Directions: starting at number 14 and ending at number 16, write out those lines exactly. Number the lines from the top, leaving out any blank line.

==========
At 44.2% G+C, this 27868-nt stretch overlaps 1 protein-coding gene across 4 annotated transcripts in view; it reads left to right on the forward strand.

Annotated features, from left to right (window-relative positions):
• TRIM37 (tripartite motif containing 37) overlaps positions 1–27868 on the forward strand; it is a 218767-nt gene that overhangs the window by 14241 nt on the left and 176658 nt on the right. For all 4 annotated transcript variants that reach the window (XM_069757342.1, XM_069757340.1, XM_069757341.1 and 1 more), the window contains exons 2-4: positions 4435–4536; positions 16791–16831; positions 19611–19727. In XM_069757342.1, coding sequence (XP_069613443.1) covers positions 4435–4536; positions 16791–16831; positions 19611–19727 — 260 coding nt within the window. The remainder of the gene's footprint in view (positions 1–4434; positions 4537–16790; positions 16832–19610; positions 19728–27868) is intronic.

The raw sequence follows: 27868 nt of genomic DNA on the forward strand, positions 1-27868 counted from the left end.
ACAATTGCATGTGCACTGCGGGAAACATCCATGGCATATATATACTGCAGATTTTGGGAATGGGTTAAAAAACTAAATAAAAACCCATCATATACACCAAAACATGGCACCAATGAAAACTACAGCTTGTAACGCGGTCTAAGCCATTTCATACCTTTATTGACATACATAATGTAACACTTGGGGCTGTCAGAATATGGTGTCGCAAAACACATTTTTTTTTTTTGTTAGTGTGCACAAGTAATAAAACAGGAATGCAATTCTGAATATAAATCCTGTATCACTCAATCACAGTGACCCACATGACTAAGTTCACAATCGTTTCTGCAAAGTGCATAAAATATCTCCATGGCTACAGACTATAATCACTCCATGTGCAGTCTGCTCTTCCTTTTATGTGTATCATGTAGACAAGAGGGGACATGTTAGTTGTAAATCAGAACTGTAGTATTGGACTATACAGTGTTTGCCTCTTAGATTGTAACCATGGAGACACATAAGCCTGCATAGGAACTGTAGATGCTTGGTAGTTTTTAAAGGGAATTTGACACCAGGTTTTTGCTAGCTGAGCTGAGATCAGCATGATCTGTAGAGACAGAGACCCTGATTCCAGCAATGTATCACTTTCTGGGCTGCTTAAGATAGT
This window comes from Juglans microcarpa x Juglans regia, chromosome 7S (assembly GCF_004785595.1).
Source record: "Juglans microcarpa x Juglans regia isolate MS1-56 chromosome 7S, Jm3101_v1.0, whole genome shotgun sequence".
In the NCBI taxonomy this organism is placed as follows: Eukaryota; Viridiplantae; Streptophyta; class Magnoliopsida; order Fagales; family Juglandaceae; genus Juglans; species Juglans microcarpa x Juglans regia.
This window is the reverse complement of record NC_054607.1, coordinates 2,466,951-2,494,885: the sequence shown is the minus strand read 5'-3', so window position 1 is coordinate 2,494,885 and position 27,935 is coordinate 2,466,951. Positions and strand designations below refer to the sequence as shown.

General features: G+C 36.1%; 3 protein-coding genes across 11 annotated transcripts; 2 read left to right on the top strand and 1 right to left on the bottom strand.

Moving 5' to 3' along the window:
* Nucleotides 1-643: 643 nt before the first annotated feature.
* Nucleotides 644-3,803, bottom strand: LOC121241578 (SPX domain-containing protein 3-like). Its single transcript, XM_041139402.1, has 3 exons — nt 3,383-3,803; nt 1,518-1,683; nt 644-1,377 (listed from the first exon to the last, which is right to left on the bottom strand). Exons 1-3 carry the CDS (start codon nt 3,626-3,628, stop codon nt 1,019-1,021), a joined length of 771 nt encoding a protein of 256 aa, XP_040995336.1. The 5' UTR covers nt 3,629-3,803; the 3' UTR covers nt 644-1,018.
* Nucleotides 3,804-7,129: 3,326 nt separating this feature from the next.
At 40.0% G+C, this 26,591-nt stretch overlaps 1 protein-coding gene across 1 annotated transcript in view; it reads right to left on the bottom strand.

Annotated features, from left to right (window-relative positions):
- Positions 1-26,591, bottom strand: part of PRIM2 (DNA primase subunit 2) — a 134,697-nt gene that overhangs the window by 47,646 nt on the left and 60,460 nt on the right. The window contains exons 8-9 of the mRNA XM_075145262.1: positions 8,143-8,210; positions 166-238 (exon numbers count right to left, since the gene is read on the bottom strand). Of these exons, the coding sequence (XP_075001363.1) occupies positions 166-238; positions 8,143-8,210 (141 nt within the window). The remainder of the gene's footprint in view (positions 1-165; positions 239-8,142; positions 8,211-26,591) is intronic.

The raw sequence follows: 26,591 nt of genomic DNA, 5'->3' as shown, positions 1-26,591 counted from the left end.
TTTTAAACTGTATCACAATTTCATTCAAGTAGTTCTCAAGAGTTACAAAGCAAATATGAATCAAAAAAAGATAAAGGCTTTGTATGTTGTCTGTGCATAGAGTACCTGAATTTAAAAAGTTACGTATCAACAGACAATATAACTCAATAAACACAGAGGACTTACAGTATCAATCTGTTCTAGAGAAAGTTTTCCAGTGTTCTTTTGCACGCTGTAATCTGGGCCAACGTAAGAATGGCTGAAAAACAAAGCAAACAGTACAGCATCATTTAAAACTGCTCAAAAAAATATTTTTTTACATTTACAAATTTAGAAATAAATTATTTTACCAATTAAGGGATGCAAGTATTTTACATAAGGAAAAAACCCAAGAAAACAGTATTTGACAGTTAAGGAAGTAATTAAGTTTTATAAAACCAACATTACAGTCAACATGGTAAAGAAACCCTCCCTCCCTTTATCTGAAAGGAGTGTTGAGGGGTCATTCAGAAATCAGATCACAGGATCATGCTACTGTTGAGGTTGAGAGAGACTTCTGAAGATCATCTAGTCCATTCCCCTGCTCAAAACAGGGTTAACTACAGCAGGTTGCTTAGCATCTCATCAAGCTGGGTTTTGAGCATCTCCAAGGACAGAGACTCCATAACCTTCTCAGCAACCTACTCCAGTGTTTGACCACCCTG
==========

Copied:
* Nucleotides 3,804-7,129: 3,326 nt separating this feature from the next.
At 40.0% G+C, this 26,591-nt stretch overlaps 1 protein-coding gene across 1 annotated transcript in view; it reads right to left on the bottom strand.

Annotated features, from left to right (window-relative positions):